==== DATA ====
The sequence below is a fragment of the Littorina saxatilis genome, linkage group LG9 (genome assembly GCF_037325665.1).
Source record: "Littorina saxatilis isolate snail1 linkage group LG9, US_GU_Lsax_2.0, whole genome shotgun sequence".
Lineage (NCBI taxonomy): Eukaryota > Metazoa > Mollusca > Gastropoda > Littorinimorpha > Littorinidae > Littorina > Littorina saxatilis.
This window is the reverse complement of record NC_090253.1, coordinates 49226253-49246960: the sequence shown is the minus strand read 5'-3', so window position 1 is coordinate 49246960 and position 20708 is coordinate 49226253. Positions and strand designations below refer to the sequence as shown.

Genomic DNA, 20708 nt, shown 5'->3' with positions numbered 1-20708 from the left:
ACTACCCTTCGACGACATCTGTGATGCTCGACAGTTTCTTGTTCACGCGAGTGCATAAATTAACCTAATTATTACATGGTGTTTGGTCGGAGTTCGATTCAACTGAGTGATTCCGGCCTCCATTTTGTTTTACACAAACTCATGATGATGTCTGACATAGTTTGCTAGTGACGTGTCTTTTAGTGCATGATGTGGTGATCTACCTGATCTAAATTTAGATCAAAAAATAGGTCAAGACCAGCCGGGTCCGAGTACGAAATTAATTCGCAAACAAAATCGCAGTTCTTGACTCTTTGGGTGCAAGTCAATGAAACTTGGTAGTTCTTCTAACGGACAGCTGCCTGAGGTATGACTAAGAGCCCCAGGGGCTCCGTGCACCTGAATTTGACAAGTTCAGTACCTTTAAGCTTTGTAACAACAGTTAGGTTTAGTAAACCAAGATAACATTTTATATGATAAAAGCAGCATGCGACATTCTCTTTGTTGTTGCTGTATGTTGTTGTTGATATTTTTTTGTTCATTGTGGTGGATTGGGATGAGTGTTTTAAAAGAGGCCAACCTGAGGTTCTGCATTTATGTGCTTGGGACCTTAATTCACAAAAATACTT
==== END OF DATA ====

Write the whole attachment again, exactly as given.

The sequence below is a fragment of the Littorina saxatilis genome, linkage group LG9 (genome assembly GCF_037325665.1).
Source record: "Littorina saxatilis isolate snail1 linkage group LG9, US_GU_Lsax_2.0, whole genome shotgun sequence".
Lineage (NCBI taxonomy): Eukaryota > Metazoa > Mollusca > Gastropoda > Littorinimorpha > Littorinidae > Littorina > Littorina saxatilis.
This window is the reverse complement of record NC_090253.1, coordinates 49226253-49246960: the sequence shown is the minus strand read 5'-3', so window position 1 is coordinate 49246960 and position 20708 is coordinate 49226253. Positions and strand designations below refer to the sequence as shown.

Genomic DNA, 20708 nt, shown 5'->3' with positions numbered 1-20708 from the left:
ACTACCCTTCGACGACATCTGTGATGCTCGACAGTTTCTTGTTCACGCGAGTGCATAAATTAACCTAATTATTACATGGTGTTTGGTCGGAGTTCGATTCAACTGAGTGATTCCGGCCTCCATTTTGTTTTACACAAACTCATGATGATGTCTGACATAGTTTGCTAGTGACGTGTCTTTTAGTGCATGATGTGGTGATCTACCTGATCTAAATTTAGATCAAAAAATAGGTCAAGACCAGCCGGGTCCGAGTACGAAATTAATTCGCAAACAAAATCGCAGTTCTTGACTCTTTGGGTGCAAGTCAATGAAACTTGGTAGTTCTTCTAACGGACAGCTGCCTGAGGTATGACTAAGAGCCCCAGGGGCTCCGTGCACCTGAATTTGACAAGTTCAGTACCTTTAAGCTTTGTAACAACAGTTAGGTTTAGTAAACCAAGATAACATTTTATATGATAAAAGCAGCATGCGACATTCTCTTTGTTGTTGCTGTATGTTGTTGTTGATATTTTTTTGTTCATTGTGGTGGATTGGGATGAGTGTTTTAAAAGAGGCCAACCTGAGGTTCTGCATTTATGTGCTTGGGACCTTAATTCACAAAAATACTT